Interview with 2016 SPE President Nathan Meehan
- Nathan Meehan (Baker Hughes) | John Donnelly (JPT Editor)
- Document ID
- Society of Petroleum Engineers
- Journal of Petroleum Technology
- Publication Date
- September 2015
- Document Type
- Journal Paper
- 46 - 51
- 2015. Copyright is retained by the author. This document is distributed by SPE with the permission of the author. Contact the author for permission to use material from this document.
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Nathan Meehan is senior executive adviser at Baker Hughes, where he advises executive management on reservoir and geoscience issues. Previously, he served as the president of CMG Petroleum Consulting, an independent consultancy; vice president of engineering at Occidental Petroleum; and general manager of exploration and production at Union Pacific Resources. Meehan earned a BSc in physics from the Georgia Institute of Technology, an MSc in petroleum engineering from the University of Oklahoma, and a PhD in petroleum engineering from Stanford University.
What goals would you like to accomplish during your term?
I would like to focus during the next year on helping SPE accomplish five interrelated goals.
- Making sure that SPE stays relevant and useful to our members and the industry we serve
- Encouraging more interdisciplinary and inter-industry collaboration
- Focusing on the “public benefit” aspect of SPE’s mission
- Recruiting and mentoring the next generation of oil and gas professionals
- Expanding and improving the way we communicate
These accomplishments will support SPE’s mission: To collect, disseminate, and exchange technical knowledge concerning the exploration, development and production of oil and gas resources, and related technologies for the public benefit, and to provide opportunities for professionals to enhance their technical and professional competence.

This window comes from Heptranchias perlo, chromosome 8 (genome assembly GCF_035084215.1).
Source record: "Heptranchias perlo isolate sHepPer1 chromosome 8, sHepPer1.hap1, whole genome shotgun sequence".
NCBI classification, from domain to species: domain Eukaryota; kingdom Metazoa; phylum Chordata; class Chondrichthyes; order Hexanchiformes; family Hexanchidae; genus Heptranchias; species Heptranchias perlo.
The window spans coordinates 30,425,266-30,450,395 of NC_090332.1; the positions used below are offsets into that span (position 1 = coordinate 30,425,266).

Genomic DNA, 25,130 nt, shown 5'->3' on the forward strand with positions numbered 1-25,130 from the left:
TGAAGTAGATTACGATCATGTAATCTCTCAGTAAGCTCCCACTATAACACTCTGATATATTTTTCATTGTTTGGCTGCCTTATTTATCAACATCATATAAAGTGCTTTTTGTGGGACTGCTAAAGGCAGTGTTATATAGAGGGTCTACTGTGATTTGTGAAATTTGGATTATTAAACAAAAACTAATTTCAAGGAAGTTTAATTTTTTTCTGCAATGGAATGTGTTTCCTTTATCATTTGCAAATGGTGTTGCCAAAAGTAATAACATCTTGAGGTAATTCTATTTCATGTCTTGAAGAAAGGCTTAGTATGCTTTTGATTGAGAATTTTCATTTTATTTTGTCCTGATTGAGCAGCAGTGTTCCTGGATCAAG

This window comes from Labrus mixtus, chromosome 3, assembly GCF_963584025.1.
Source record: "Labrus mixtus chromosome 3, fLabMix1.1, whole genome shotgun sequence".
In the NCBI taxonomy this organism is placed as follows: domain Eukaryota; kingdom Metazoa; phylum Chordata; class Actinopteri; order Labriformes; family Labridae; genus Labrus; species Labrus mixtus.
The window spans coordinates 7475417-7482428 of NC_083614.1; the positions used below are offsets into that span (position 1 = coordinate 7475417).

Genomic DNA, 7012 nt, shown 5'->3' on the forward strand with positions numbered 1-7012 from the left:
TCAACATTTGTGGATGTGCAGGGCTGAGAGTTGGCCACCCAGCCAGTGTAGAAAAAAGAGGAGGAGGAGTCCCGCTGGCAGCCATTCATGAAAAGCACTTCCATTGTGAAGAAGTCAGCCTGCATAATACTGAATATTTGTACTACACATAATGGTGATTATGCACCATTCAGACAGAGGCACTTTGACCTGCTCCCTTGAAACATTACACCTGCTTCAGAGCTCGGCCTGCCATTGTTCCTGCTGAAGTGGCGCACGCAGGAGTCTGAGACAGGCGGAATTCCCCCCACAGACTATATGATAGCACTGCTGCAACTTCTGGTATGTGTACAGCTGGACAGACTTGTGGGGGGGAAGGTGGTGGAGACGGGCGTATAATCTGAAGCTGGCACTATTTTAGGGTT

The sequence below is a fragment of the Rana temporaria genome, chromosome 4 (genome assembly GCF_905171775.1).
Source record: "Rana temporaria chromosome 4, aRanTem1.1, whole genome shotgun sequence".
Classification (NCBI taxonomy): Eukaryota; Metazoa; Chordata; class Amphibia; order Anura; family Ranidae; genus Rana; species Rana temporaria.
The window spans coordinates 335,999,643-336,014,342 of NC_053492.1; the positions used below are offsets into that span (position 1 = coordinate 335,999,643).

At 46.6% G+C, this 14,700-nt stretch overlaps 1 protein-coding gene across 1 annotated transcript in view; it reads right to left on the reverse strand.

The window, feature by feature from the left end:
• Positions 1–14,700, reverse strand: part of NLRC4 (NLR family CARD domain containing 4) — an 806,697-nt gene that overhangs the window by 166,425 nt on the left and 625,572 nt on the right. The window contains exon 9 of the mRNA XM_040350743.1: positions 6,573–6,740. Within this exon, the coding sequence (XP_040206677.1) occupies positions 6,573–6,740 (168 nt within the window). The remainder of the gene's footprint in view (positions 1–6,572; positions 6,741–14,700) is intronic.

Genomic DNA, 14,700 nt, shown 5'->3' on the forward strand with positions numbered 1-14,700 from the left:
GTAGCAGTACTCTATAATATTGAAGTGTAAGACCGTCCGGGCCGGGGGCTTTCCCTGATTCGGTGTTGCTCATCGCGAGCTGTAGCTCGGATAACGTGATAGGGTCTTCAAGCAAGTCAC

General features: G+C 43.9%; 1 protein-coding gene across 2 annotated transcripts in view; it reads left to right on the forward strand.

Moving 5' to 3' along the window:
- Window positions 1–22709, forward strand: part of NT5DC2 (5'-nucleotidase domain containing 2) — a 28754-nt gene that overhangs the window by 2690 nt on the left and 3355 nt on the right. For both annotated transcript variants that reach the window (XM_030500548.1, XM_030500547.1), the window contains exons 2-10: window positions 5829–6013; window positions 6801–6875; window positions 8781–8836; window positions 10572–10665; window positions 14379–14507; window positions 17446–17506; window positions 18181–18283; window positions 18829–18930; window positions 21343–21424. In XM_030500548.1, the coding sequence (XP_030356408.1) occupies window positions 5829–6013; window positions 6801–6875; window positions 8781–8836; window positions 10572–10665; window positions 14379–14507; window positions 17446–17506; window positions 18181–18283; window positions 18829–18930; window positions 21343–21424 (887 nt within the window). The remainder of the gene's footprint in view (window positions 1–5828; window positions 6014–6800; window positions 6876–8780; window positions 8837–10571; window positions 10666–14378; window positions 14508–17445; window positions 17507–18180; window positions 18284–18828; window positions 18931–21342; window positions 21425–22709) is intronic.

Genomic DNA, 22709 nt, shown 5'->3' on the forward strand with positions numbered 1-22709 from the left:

On top of the ongoing challenges we face as an industry, we now have to contend with low prices. Yet, we still have to deliver the huge volumes of oil and gas that are needed each day by the 7.2 billion people who inhabit our planet. And, we have to do it more safely, more economically, more quickly, and more sustainably. We cannot compete—or in some cases, even survive— doing business as usual. We need disruptive technologies and processes. But change is difficult to accept. This is where SPE can play a pivotal role.
Innovation comes about by thinking differently and creatively, by connecting seemingly unrelated ideas, and putting them together in unrelated ways to produce something novel or original. This requires collaboration among diverse and disparate groups of people. One of my colleagues likes to describe SPE as a network of bridges that connects people, companies, and ideas to enable the collaboration that fuels innovation. That network of bridges is never more important than during difficult periods such as the one we are currently experiencing. By reaching out to other disciplines and other industries, SPE not only helps fuel collaboration and innovation, but also fulfills its mission of staying relevant.
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